This is a very, very special photo for me. Emilia Fadini and Laia Martín, one next to another. You can not see me, because I was 600 km away, but at the same time I’m there, 100%. From Emilia Fadini, today still very bright at 89 years old, a thousand things emerged in my life. In those distant years 80, my passion for questioning about the music I did found in her and her courses a path that led from then, solidly, to look at the treaties (even more than the instruments) the answers to the questions that arose when observing the scores. Thanks to her I discovered the clavichord, I heard for the first time the names of Santa María, Diruta, and many others whose existence I know that many of my readers have discovered in my books, and I began to live in first person an intimate way of sharing music whose values had nothing to do with the ones that were being proposed to me, in those same years, in the conservatory classes.

This week, at 20th FIMTE – International Festival of Spanish Keyboard Music, so brilliantly organised by Luisa Morales, Emilia has shared the FIMTE Symposium with Laia Martin, who from that lineage is, in many ways, the continuation. Without me being seen, in this picture I am in the middle. As the current teacher of one and the old student of another, seeing them together gives me a wonderful feeling. Without what I saw in those Emilia classes, I doubt that Laia would even know who I am, nor would I be orienting her doctoral thesis at the University of Aveiro, nor would she, most likely, have been in Mojácar this week. And that is the meaning of that peculiar sowing that is teaching. Teaching and also writing, which allows you to share with many people what you consider important even away from your physical presence, in a process that often ends in a future whose trajectories move far, out of sight. But when these trajectories intersect, as has happened these days in the FIMTE, even without having been there, happiness is very deep.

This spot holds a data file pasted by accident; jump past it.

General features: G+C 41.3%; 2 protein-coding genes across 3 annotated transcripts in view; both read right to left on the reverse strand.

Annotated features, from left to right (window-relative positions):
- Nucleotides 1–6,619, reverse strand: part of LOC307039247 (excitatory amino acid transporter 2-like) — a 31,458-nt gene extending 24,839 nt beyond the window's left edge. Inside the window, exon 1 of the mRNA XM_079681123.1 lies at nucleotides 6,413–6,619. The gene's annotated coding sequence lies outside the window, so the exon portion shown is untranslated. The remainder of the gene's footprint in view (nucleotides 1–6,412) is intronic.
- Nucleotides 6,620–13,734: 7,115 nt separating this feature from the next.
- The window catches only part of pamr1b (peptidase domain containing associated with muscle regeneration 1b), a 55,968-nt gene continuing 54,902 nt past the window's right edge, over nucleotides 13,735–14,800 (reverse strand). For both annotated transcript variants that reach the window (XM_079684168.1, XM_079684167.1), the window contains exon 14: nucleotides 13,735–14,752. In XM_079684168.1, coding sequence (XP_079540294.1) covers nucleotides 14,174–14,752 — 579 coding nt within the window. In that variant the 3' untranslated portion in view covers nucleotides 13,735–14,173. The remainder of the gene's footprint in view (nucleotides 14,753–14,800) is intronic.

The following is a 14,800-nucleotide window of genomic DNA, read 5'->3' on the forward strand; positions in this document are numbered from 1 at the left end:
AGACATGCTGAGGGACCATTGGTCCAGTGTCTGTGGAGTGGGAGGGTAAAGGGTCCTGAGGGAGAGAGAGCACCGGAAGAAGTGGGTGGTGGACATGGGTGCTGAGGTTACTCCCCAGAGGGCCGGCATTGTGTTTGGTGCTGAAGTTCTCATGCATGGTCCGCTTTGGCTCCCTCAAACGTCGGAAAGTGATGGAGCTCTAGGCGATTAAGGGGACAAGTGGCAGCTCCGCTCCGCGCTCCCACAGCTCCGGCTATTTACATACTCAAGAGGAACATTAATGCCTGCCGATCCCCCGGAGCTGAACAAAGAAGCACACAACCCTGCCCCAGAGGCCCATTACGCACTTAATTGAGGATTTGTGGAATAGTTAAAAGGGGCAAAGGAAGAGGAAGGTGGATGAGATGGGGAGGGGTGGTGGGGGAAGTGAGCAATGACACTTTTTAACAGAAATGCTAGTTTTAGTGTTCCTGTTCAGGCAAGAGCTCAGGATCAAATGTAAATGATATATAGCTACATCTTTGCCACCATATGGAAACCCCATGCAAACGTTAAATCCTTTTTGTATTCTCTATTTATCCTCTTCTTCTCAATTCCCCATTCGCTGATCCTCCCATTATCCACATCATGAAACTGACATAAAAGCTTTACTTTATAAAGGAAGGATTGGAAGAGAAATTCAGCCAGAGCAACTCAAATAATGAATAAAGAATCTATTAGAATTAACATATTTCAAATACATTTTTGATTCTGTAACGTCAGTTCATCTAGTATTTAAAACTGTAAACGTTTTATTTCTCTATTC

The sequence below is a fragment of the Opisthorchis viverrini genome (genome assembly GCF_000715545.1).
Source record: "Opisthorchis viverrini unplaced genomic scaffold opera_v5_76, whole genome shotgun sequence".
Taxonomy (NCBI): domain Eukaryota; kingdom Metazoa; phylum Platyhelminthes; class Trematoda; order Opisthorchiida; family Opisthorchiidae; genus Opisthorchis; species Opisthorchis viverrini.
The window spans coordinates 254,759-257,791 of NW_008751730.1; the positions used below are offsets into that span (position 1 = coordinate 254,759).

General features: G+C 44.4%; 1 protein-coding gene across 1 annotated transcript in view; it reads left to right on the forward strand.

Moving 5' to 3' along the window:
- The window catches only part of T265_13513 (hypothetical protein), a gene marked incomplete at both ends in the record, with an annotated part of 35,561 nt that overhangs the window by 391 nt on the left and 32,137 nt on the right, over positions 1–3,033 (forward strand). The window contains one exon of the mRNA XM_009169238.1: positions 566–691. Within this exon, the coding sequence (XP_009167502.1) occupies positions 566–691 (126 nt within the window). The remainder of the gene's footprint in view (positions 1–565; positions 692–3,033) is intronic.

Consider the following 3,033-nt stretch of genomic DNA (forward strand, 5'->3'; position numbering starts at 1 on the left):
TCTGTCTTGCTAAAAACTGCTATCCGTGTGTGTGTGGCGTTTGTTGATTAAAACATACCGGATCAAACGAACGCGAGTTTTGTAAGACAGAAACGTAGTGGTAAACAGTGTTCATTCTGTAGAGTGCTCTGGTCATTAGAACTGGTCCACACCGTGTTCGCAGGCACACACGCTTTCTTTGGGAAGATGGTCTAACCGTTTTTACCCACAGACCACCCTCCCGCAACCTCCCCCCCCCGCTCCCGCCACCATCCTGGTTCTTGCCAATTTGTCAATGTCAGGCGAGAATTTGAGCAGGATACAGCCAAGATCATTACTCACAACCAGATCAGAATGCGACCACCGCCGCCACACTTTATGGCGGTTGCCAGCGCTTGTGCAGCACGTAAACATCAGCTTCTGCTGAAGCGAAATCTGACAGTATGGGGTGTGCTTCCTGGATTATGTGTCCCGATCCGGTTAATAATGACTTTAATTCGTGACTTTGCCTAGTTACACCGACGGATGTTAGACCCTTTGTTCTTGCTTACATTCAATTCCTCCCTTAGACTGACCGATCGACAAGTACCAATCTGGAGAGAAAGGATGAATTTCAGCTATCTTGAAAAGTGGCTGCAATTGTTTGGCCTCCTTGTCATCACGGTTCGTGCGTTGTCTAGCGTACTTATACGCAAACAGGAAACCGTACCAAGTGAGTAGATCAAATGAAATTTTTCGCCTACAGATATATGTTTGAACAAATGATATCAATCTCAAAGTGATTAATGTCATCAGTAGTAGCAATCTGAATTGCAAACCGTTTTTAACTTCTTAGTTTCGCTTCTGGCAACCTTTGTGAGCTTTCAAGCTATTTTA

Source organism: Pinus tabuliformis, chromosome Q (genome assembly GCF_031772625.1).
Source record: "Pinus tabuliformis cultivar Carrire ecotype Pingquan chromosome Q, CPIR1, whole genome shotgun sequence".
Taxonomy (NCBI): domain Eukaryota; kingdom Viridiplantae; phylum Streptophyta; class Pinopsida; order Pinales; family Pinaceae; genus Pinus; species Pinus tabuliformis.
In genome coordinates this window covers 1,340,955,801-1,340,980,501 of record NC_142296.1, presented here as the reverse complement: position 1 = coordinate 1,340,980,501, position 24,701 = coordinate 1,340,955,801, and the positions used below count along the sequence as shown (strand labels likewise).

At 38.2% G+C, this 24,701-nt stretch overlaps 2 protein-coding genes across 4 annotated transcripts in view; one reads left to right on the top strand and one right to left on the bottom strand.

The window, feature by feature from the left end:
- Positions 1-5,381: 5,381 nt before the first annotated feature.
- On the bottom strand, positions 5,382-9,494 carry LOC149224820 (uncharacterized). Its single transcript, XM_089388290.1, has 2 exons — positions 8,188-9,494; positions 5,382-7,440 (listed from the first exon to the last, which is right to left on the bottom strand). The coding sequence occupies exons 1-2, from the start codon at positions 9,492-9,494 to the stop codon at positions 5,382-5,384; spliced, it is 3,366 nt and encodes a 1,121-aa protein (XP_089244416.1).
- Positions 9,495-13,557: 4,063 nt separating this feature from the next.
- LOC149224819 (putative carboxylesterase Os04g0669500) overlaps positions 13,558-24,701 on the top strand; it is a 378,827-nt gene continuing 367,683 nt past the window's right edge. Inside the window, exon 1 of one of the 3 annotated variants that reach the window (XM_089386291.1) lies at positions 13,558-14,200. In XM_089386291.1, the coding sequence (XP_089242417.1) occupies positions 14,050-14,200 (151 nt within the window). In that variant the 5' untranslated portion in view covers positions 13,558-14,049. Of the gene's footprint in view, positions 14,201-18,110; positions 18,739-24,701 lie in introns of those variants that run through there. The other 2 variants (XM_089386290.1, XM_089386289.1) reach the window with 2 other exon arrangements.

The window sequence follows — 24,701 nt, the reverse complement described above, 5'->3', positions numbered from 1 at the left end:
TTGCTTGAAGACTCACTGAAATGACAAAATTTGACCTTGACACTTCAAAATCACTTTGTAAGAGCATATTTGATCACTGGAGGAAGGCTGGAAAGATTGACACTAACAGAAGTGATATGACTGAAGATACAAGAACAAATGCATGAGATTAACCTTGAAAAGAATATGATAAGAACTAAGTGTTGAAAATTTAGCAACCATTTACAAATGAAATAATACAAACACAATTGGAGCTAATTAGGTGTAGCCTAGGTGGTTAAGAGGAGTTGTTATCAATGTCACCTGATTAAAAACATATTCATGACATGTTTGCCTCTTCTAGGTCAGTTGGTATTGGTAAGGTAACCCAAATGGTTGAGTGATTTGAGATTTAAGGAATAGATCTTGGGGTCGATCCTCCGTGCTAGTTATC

I am often told that in today’s musical world everybody seeks perfection. Students, teachers, juries, producers, critics, and concert players; all would be apparently obsessed with perfection. This is not my perception at all. Many students certainly are preoccupied with it, often encouraged by their teachers. And this is sometimes (not always) the concern of members of juries. But my understanding is that many teachers, juries, and musicians are highly attracted to other very different dimensions of music. This, in any case, is not my point here. Nor is it the actual definition of what we call “perfection” that interests me. My focus is: why should we even need perfection?

Perfection is boring, in any aspect of life. It is practical, if we are referring to machines. But in people it is tiresome, and even suspicious. No, I quite definitely do not like perfection. But let’s go further. Perfection is fake. Always. It does not exist. We humans are not perfect. What we call perfection is just the closest possible approximation to an idea. That idea possibly is perfect. But the perfection of the most perfect of our products is not real, never will be. Making perfection the goal of our activity is an escape, a flight from reality. It is an attempt to surrender to something superior, something imagined, a chimera. In a certain sense, it is a religious yearning, a leap of faith. And its pursuance is the best possible way to end up frustrated and uncomfortable with our bodies, our daily life, and our immediate surroundings. If our goal is to remind ourselves that another more perfect world exists, and that it is not part of this life we live, then obsession for perfection is a splendid tool. But if we can think of our life in a radically different way, the quest for perfection is our worst enemy.